Problem gambling has financial, emotional and psychological consequences. When a person can’t stop themselves from gambling, the addiction becomes a serious problem. The effects of gambling can be felt in all areas of a person’s life, and therapy may be an option for recovering from an addiction. Cognitive behavioural therapy (CBT) focuses on altering the way that an individual thinks about gambling. In short, this type of therapy aims to change the way a person thinks about gambling, reducing the urge to participate.
Complications of problem gambling
While millions of people gamble without any issues, a small percentage of people will develop pathological gambling. In fact, about three to four percent of the population suffers from some form of problem gambling, including severe withdrawal symptoms. Problem gambling can have devastating consequences on a person’s finances, physical health, and relationships. Fortunately, the condition is treatable and can be prevented. To learn more about the dangers of problem gambling, read on!
Gambling problems affect all age groups, income levels, and cultures, and they can develop slowly or rapidly. Some people develop problem gambling as a way to regain lost money, feel “in the action,” or relieve stress. The symptoms of problem gambling vary, from minor to severe, but can affect a person’s whole life. It is important to seek treatment if you suspect that you or someone you know is experiencing the effects of problem gambling.
One of the most worrying signs of a person with gambling problems is the use of illegal methods to fulfill the need for money. Depending on the situation, an individual may commit crimes such as robbery to obtain the money needed to fulfil his or her gambling urges. Some people may even go so far as to kill a loved one in order to satisfy their gambling needs. In such a case, family members may feel attacked and become frightened.
In addition to this, one must be vigilant in noticing a person’s behavior when suggesting that he or she indulge in gambling. Gambling is often a necessary part of fun or happiness, but the addiction can cause elevated moods. Sometimes, a person may even use gambling to hide emotional issues or improve their mood. Even worse, someone with gambling problems may even attempt to deceive others or themselves. In such a situation, it’s better to consult a professional in order to get a better understanding of the person’s behavior.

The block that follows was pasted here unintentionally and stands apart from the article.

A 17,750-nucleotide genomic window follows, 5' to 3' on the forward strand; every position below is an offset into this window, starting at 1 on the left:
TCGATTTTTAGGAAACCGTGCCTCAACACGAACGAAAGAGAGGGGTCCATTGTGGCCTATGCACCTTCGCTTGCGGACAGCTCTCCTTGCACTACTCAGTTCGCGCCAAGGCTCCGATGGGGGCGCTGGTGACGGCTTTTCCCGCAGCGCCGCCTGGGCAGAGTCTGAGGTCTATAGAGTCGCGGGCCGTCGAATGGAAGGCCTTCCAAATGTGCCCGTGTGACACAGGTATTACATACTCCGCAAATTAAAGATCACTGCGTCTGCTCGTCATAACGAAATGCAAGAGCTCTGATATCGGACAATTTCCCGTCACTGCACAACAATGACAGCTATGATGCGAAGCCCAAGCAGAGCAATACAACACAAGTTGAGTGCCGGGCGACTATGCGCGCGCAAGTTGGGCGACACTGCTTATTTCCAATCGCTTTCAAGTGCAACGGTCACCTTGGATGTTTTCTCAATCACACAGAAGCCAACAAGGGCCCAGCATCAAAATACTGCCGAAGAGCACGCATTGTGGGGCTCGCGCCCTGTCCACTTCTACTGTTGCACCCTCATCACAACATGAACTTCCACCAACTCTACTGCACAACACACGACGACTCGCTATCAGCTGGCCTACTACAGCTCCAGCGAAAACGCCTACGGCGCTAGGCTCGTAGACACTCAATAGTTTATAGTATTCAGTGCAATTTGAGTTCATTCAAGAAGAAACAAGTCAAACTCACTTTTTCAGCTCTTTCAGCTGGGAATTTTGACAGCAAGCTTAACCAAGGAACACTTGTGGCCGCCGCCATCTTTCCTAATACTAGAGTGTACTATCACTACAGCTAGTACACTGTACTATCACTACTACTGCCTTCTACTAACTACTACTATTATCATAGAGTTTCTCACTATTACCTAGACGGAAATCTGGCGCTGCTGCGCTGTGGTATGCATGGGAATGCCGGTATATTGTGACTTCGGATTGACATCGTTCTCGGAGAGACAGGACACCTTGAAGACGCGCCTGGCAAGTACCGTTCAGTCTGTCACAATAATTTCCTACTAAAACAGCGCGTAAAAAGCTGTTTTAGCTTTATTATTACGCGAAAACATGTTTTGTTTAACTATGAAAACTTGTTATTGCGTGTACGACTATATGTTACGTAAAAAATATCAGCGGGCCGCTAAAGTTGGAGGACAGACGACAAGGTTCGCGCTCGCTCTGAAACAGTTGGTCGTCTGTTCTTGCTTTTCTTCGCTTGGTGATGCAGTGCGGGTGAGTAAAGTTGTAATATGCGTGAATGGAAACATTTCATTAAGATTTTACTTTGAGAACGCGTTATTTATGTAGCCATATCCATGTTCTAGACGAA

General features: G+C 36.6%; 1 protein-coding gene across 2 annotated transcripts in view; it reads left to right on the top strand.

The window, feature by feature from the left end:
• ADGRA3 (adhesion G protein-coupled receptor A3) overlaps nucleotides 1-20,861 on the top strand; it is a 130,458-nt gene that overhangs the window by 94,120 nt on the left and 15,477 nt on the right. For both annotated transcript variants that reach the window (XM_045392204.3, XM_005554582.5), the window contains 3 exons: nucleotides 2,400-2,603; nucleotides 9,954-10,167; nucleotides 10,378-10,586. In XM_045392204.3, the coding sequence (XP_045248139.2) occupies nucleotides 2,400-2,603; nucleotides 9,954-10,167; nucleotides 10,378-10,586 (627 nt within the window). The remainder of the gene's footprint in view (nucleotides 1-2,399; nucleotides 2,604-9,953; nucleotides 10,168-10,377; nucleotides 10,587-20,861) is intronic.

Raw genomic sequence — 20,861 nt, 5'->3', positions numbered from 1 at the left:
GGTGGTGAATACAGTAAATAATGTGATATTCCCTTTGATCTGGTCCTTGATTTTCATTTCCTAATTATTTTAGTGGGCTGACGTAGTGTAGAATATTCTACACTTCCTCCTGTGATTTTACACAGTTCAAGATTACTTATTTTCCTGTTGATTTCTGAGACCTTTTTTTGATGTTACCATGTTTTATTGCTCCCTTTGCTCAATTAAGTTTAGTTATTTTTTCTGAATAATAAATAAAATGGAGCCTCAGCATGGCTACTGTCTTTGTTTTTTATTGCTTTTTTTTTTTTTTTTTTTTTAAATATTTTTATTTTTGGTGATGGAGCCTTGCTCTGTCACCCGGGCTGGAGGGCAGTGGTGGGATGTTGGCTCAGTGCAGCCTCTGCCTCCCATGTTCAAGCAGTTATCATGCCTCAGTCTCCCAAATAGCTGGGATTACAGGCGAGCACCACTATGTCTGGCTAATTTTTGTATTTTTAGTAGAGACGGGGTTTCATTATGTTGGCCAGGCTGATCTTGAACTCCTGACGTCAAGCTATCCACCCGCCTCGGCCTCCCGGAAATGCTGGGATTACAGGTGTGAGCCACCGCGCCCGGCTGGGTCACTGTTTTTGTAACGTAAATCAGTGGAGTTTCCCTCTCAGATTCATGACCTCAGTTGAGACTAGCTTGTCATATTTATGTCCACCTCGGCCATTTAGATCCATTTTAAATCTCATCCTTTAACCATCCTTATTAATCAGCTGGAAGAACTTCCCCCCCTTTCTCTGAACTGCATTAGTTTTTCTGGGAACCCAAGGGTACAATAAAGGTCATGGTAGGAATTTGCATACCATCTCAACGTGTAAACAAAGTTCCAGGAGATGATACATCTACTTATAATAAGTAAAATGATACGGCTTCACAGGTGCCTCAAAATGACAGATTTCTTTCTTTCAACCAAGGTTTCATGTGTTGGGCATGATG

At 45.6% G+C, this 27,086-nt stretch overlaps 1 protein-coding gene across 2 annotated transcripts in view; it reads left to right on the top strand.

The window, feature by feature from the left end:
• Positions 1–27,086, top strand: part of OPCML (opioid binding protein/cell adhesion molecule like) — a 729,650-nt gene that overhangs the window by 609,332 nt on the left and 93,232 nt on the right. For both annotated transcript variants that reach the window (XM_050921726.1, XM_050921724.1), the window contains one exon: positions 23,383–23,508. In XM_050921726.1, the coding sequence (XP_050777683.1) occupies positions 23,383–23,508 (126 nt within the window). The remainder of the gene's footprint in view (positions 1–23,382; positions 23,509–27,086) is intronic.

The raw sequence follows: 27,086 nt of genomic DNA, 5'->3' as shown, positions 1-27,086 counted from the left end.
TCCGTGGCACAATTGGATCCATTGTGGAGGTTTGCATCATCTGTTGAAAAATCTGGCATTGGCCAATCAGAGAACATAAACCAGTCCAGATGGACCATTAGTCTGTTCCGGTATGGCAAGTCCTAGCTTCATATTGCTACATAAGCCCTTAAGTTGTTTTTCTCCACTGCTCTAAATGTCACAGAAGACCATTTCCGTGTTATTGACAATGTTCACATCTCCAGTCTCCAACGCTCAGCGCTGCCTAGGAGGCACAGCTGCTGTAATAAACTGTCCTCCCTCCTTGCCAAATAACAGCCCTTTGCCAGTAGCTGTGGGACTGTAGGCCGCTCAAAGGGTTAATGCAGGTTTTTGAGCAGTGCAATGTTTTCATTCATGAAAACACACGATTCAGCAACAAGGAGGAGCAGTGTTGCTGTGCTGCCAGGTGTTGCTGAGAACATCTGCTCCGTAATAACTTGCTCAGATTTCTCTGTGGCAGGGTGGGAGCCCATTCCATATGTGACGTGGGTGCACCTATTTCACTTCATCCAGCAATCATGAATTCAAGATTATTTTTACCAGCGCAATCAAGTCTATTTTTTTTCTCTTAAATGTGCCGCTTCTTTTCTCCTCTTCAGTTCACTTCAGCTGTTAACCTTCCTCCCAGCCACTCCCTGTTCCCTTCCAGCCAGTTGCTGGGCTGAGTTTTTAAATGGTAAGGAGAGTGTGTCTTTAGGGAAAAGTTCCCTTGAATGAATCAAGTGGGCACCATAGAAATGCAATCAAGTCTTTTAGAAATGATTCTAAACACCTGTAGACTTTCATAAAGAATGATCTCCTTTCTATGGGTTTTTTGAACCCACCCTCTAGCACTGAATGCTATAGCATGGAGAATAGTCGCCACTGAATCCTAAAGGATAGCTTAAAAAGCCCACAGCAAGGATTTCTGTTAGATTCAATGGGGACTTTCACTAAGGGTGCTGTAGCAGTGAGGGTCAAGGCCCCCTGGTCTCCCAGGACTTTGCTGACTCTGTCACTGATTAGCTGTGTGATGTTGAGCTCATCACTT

The American Psychiatric Association (APA) has updated the criteria for compulsive gambling disorder to include four key indicators. These symptoms must have been present for at least one year in order to be considered a gambling disorder. However, symptoms may not be considered if they were present before a separate mental health problem. As such, it is important to seek medical attention if you notice any of these signs. In some cases, people may be able to resolve their gambling problems by themselves.
Symptoms of a gambling addiction may include a host of emotional effects. An increased risk of suicidal ideation and attempts are common in problem gamblers. In extreme cases, the sufferer may even develop self-harming behaviors. Aside from these emotional symptoms, lack of sleep can result in a pale complexion, weight gain or loss, acne and dark circles under the eyes. Gamblers who lack sleep may also experience mood swings.
While there are many treatment options for gambling addiction, not all are suitable for everyone. In fact, some options are not medically approved. The internet is full of misleading information about how to treat gambling addiction. Before choosing a treatment option, speak to your GP or addiction specialist to make sure it’s appropriate for you. Here are three things to keep in mind before deciding which gambling treatment option to choose. First, consider your financial situation. Problem gambling can ruin a person’s finances and relationships.
The first step towards recovery is admitting you have a problem. Admitting you’re addicted to gambling can be difficult, but it’s essential. You need to recognize the emotional pain you’ve caused and the damage it’s done to your relationships. If you’ve lost a significant amount of money or depleted your savings, you need to accept that you’ve had a gambling problem and you need treatment. If you’ve been depressed or angry with loved ones because of your gambling habits, it’s a good idea to seek counseling to understand how to deal with your feelings.